Right away an argument broke out. Since they had sailed north of their destination, the original governing arrangement did not apply, the troublemakers argued. They threatened to do as they pleased. But nobody wanted to chance still more days sailing south in the heavy seas and sand bars along the coast.
Thus was born the famous Mayflower Compact, a style of governance similar to the separatist churches of the 41 Pilgrims on board the Mayflower. Now they needed to include the 61 “strangers”, as the Pilgrims called them. These folks had been invited to join the Pilgrim expedition to supply a balance of skills for the new colony, and to boost the population.
William Brewster sat down and wrote:
Cape Cod, Massachusetts
n the name of God, Amen. We, …having undertaken for the glory of God and advancement of the Christian faith and the honor of our king and country…covenant and combine ourselves together into a civil body politic…by virtue hereof to enact, constitute, and frame, such just and equal laws, ordinances, acts, constitutions, and offices, from time to time as shall be thought most meet and convenient for the general good of the colony, unto which we promise all due submission and obedience.
The three paragraphs of text, expressing the essential ideas for self-government, was signed by all the men of age on board the Mayflower. It became the basis for the “town hall meetings” of New England. As the population grew, deputies were elected and sent to represent the different towns at the General Court sessions. Thus, the powerful idea and practice of liberty, with self-rule and representative government, had firmly taken root in American soil by the time of the Constitutional Convention for the United States of America in 1787.
That first winter after the Pilgrims’ arrival saw 60 percent of the 102 original colony members die of scurvy and malnutrition. And yet, no one deserted back to England on the Mayflower that spring! And by October of 1621, after a good harvest, they held the first Thanksgiving Feast, attended by 53 colonists and 90 Wampanoag Indians who had helped them through that first year. There were many miracles, small and large, and much to be thankful for in spite of the terrible hardship!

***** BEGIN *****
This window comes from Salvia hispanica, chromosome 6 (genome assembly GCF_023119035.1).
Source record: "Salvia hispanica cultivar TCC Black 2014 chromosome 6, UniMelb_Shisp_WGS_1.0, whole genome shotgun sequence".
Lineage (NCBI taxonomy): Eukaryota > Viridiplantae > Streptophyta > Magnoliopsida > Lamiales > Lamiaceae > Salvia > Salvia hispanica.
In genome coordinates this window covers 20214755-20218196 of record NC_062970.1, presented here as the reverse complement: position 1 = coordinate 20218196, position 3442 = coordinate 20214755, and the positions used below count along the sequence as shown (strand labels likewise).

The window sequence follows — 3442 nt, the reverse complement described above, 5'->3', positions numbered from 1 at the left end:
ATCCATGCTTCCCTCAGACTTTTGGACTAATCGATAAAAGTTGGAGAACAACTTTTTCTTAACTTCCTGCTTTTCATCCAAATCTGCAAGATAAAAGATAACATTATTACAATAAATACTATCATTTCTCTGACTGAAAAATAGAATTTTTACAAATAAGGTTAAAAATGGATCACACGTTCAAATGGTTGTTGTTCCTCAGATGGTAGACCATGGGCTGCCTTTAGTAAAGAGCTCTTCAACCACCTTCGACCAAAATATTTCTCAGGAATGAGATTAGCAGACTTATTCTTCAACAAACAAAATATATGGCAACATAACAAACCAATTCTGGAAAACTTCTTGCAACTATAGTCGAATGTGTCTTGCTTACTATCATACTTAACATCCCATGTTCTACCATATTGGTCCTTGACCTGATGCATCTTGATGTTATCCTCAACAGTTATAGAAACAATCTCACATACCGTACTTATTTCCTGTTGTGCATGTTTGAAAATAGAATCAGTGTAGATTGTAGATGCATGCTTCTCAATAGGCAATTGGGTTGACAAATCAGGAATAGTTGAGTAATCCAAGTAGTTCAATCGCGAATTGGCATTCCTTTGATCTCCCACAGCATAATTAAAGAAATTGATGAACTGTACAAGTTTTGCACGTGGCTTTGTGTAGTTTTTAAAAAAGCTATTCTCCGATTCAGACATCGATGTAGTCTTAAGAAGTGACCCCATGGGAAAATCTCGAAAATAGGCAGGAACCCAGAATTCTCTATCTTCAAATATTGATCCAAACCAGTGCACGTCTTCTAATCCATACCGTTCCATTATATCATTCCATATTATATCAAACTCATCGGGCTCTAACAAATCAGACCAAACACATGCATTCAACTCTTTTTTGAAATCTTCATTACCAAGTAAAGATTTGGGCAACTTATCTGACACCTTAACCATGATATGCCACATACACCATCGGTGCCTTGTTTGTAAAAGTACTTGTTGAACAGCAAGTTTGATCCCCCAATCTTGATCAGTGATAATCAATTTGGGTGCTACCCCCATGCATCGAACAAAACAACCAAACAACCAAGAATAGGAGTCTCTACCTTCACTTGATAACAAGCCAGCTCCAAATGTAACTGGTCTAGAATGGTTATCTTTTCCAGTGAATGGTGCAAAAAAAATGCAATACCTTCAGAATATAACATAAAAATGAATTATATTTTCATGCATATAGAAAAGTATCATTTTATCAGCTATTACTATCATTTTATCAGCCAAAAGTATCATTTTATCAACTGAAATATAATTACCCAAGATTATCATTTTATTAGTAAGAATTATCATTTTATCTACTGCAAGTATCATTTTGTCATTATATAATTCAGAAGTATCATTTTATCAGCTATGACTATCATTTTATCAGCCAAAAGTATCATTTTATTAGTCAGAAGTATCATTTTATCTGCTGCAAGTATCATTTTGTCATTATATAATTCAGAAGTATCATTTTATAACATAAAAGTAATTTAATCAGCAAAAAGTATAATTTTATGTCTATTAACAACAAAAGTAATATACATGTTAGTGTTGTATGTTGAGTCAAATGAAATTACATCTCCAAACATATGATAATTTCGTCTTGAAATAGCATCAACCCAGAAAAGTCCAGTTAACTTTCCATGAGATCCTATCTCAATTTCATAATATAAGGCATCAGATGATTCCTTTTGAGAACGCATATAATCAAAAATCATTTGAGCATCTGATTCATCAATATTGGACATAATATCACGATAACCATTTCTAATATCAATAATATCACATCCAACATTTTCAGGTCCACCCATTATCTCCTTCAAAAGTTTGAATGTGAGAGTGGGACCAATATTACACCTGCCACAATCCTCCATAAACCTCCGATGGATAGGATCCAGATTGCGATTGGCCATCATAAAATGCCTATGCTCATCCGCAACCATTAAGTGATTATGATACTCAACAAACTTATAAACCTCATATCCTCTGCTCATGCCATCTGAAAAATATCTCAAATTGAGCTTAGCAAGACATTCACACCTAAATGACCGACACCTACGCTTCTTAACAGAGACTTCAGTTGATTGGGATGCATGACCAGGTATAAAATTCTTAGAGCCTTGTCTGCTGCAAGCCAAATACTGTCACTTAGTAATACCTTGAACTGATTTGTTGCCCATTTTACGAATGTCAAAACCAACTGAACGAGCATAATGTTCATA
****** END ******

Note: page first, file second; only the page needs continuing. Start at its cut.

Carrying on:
The theme of this great holiday is our gratitude to God for His care in the midst of the transience and hardship of life in a fallen world. Even the name Pilgrims tells us that – like the early Hebrews passing through a sinful world – they were “sojourners” on their way to “the city which hath foundations, whose builder and maker is God” (Hebrews 11:9-10).
We, too, are “pilgrims” on our way to the promised land. The purpose of life is not comfort, safety and compromise, but freedom under God to follow the leadership of our Lord and Maker in the great adventure of the Christian life!
As the popular Steven Curtis Chapman song goes:
Saddle up your horses, we’ve got a trail to blaze,
Into the wild blue yonder of God’s amazing grace.
Let’s follow our leader into the glorious unknown.
This is a life like no other, this is the great adventure!
The Pilgrims were on to a great truth. There is a much greater good realized in leaving behind the pursuit of comfort, ease and safety – “the things that were gain to me”, as the apostle says – in order to “press toward the mark for the prize of the high calling of God in Christ Jesus” (Philippians 3:7,14).
We are pilgrims on our way to something better. The hardships – the death and decay and frustrations of this world – are actually part of our reminder of the perfection for which our great Creator has called us and made possible for us through Jesus Christ! Our job in this life is to let the light of Him shine through us. In the midst of all the fear, the deception, the lies, the half-truths, the hiding of truth, we have our mission to make that light known – “for the glory of God and advancement of the Christian faith” … as the Pilgrims said in the Mayflower Compact.
Eventually, the Lord Himself will “…destroy…the veil that is spread over all nations” (Isaiah 25:7) – the myriad deceptions of darkness like evolution and Marxism and false philosophies of all kinds. But in the meantime, self-government requires participation and adherence to Christian principle – just like freedom requires responsibility. This is what the Lord’s plan is for us in the present life – to work through our “earthen vessels”. We pray. We work. We proclaim truth. It is not only both the genius and labor necessary for effective self-government, but it is God’s will for “His created images” in the present age.
As we close out another very important election season, we say: “Arise, shine, for thy light is come” (Isaiah 60:1). We should resolve anew to rejoice in the light of the truth of God in Christ and to spread that light of the truth! In a world filled with so much darkness, so much deception and corruption, American Democracy has enabled the bringing of freedom and truth, of gospel outreach and creation science outreach to much of the rest of the world.
Self-government is indeed a wonderful thing, but it comes with responsibility to uphold a governing rule that is, as much as possible, “for the glory of God”.